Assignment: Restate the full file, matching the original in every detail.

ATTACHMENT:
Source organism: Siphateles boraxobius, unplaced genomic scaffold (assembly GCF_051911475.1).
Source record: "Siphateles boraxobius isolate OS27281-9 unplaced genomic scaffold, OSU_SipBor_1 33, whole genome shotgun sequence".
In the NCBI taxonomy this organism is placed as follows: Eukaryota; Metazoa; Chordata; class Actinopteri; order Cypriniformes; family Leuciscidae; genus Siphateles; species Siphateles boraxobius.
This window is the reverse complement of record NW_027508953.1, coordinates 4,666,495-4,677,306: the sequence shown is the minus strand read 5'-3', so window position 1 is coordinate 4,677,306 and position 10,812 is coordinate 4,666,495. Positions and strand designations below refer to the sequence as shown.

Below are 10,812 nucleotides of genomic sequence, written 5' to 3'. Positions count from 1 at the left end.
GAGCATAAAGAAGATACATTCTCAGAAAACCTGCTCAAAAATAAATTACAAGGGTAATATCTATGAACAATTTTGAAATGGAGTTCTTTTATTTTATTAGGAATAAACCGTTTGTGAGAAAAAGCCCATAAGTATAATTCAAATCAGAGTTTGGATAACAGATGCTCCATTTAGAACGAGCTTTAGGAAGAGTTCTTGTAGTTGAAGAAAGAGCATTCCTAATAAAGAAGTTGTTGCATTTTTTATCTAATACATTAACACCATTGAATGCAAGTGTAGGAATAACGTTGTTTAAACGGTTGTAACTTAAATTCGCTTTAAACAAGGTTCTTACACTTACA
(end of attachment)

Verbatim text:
Source organism: Siphateles boraxobius, unplaced genomic scaffold (assembly GCF_051911475.1).
Source record: "Siphateles boraxobius isolate OS27281-9 unplaced genomic scaffold, OSU_SipBor_1 33, whole genome shotgun sequence".
In the NCBI taxonomy this organism is placed as follows: Eukaryota; Metazoa; Chordata; class Actinopteri; order Cypriniformes; family Leuciscidae; genus Siphateles; species Siphateles boraxobius.
This window is the reverse complement of record NW_027508953.1, coordinates 4,666,495-4,677,306: the sequence shown is the minus strand read 5'-3', so window position 1 is coordinate 4,677,306 and position 10,812 is coordinate 4,666,495. Positions and strand designations below refer to the sequence as shown.

Below are 10,812 nucleotides of genomic sequence, written 5' to 3'. Positions count from 1 at the left end.
GAGCATAAAGAAGATACATTCTCAGAAAACCTGCTCAAAAATAAATTACAAGGGTAATATCTATGAACAATTTTGAAATGGAGTTCTTTTATTTTATTAGGAATAAACCGTTTGTGAGAAAAAGCCCATAAGTATAATTCAAATCAGAGTTTGGATAACAGATGCTCCATTTAGAACGAGCTTTAGGAAGAGTTCTTGTAGTTGAAGAAAGAGCATTCCTAATAAAGAAGTTGTTGCATTTTTTATCTAATACATTAACACCATTGAATGCAAGTGTAGGAATAACGTTGTTTAAACGGTTGTAACTTAAATTCGCTTTAAACAAGGTTCTTACACTTACA